Chair of judges Bill Bryson has announced the shortlist for the Wellcome Book Prize, one of the quirkiest – and richest – literary awards in the UK. Open to both fiction and non-fiction, the prize was set up in 2009 to celebrate books that engage with any aspect of medicine, health or illness.
Worth £30,000, the 2015 prize is judged by a panel comprising Bill Bryson, Prof. Uta Frith DBE, Mark Haddon, Razia Iqbal and Baroness Helena Kennedy QC. Bryson said of the shortlist: “All six books blend exquisite writing with scientific rigour and personal experience, making medical science accessible in six very different ways. Having found my own way to science through literature, I’m thrilled to recommend each one of them.”
This year two novels have made the cut, along with factual accounts of human evolution, neurosurgery, living with anxiety, and coping with the slow death of a loved one. Only one novel has previously won the prize: Alice Laplante’s Turn of Mind, a harrowing and inventive thriller about an alleged murderer who has Alzheimer’s. Could it be fiction’s turn again? Here’s a flick through the runners and riders.
The Iceberg by Marion Coutts (Atlantic Books)
An absorbing memoir of a life cut short. In 2008, Coutts’ husband, the art critic Tom Lubbock, was diagnosed with a brain tumour that slowly robbed him of the ability to speak, at the same time as his new son was picking up language for the first time. Furious and tender, this is a haunting celebration of love, family, work, art and language.
“This book bowls me over with its beauty and profundity, and it seems a new kind of thinking in itself, a work of word art unlike any other.” – Laura Cumming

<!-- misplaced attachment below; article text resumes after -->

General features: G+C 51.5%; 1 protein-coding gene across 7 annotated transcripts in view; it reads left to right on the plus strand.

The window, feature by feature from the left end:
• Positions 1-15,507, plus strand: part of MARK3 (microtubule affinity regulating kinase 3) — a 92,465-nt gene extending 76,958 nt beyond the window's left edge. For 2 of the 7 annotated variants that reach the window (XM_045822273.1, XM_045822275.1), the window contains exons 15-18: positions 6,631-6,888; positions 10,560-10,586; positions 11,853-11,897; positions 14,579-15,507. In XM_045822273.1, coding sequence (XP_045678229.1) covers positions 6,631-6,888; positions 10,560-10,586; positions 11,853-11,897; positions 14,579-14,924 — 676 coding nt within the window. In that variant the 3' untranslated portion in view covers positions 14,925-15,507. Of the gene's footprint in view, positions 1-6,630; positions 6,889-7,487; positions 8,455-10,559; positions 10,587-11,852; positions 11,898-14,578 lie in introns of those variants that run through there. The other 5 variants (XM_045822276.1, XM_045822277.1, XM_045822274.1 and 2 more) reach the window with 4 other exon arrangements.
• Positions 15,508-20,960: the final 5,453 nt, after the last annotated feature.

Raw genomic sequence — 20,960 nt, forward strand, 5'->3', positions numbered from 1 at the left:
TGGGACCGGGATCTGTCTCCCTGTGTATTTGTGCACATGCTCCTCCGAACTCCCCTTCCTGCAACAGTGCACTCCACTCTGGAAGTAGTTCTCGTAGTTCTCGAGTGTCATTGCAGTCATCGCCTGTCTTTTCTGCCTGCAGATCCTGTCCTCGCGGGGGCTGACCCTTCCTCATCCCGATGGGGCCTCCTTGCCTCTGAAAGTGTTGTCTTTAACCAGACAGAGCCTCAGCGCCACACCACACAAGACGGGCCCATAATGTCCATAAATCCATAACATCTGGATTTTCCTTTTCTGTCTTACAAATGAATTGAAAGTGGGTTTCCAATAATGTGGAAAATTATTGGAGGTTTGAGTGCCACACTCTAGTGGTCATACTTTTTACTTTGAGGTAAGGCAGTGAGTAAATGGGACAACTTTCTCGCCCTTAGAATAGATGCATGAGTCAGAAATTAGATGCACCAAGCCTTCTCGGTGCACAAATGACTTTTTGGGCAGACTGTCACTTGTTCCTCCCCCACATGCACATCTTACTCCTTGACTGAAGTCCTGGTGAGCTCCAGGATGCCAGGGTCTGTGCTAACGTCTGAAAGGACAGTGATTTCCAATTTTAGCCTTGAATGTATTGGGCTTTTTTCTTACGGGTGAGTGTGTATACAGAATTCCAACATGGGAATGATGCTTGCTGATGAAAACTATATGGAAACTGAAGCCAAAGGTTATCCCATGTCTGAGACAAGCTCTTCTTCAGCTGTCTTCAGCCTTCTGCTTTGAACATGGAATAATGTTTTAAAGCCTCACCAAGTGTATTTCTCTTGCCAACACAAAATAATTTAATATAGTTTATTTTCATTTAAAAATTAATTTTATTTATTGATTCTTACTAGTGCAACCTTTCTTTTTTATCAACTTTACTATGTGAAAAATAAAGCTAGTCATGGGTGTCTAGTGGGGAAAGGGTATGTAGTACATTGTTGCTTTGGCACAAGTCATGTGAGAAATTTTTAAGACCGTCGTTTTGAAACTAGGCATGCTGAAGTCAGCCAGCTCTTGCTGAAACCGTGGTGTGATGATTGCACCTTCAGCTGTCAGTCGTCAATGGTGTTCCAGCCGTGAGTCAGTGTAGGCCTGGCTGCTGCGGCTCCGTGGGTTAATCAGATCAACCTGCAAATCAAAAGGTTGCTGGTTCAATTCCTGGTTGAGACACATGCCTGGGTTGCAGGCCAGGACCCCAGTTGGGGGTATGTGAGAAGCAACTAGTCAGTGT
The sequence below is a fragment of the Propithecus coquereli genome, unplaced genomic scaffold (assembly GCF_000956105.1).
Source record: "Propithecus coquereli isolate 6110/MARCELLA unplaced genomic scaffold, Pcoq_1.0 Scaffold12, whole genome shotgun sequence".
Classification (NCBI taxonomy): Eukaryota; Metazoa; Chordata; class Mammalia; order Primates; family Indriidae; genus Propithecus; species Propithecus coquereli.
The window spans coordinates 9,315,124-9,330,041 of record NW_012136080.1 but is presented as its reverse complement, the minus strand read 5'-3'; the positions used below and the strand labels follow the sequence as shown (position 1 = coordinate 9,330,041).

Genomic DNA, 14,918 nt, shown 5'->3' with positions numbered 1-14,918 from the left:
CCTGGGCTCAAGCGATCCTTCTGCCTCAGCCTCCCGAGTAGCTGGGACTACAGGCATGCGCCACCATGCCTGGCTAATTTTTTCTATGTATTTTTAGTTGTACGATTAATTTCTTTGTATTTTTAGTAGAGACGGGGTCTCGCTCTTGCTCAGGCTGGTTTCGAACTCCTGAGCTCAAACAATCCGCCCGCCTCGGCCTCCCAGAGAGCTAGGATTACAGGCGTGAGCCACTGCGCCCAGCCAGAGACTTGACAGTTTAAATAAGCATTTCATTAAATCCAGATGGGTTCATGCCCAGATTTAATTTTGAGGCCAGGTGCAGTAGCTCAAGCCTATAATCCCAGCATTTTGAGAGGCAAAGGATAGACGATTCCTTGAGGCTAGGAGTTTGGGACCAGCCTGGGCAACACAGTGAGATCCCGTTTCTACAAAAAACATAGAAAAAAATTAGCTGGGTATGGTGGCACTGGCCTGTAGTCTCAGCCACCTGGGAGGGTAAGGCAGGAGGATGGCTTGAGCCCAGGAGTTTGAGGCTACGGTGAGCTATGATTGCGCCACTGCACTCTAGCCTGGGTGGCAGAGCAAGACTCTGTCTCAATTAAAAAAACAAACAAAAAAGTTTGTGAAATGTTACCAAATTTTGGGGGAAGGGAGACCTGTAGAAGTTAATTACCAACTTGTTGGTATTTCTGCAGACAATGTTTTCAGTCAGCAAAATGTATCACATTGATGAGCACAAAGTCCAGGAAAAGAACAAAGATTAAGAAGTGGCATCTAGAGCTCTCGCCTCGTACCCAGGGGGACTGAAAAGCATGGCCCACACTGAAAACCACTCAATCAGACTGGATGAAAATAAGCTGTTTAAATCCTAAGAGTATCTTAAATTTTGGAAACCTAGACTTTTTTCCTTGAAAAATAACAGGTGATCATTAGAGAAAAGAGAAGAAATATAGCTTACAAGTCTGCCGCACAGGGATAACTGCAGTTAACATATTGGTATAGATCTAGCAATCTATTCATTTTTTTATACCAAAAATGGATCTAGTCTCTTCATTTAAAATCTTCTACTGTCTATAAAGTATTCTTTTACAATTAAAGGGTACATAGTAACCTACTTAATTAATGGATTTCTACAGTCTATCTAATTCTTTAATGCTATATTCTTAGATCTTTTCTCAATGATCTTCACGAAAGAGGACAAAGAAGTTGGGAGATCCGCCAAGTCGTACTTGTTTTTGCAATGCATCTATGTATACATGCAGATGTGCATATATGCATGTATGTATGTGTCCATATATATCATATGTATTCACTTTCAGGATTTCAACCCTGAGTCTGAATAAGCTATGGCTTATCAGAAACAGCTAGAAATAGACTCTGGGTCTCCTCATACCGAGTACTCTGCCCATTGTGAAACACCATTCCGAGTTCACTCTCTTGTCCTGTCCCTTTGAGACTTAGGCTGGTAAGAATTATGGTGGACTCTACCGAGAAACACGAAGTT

Do No Harm by Henry Marsh (Weidenfeld & Nicolson/Phoenix)
This extraordinary reflection on a life dedicated to operating on the human brain reveals the thrill and drama of neurosurgery at close quarters. The everyday chaos of working in a modern hospital is counterbalanced by rationality and hope as both the surgeon and his patients face up to agonising choices.
“Neurosurgery has met its Boswell in Henry Marsh. Painfully honest… a superb achievement.” – Ian McEwan
Bodies of Light by Sarah Moss (Granta)
Moss’s third novel, set in Victorian Manchester and London, is a story about Britain’s first generation of female doctors. Ally Moberly has to leave her family behind and move south to pursue her ambition to read and practice medicine. The first in a two-book series, it’s a fascinating study of a psychologically turbulent age told with great warmth and power.
“I loved and admired Bodies of Light. Right from the first page, it’s fair to say I was quite mesmerised. This is such a good novel.” – Margaret Forster
The Incredible Unlikeliness of Being by Alice Roberts (Quercus)
A brilliant study of every human’s evolution from a single cell to a complex organism, explaining the gifts and glitches we have inherited from ancient ancestors whose traces are embedded in our DNA. A spellbinding tour of the human body in which no bone or organ or bodily funtion is left unexamined.
“From your brain to your fingertips, you emerge from this book entertained and with a deeper understanding of yourself.” – Richard Dawkins
My Age of Anxiety by Scott Stossel (Windmill Books)
An intimate and authoritative history of the most commonly occurring form of mental illness. Stossel depicts anxiety’s crippling impact from the inside, as well as offering keen insight into the biological, cultural and environmental factors that contribute to the affliction. An unsparing and unflinchingly honest portrayal of an invisible but profoundly debilitating condition.
“He brings to this story depth, intelligence and perspective that could enlighten untold fellow sufferers for years to come.” – Elizabeth Gilbert
All My Puny Sorrows by Miriam Toews (Faber & Faber)
This deeply engaging and terrifyingly funny novel tells the story of two sisters battling to cope with the daily travails of love, work and family, as well as the insistent spectre of self-harm and suicide. A dazzling and heartbreaking meditation on the agonies and challenges modern living, all the more powerful for being based on personal events.
“From its arresting opening sentence to its heart-catching last line, it is jaunty, matter-of-fact and full of zest and verve… Reads as if it has been wrenched from her heart.” – Sunday Times
The winner of the Wellcome Book Prize 2015 will be announced on Wednesday 29 April.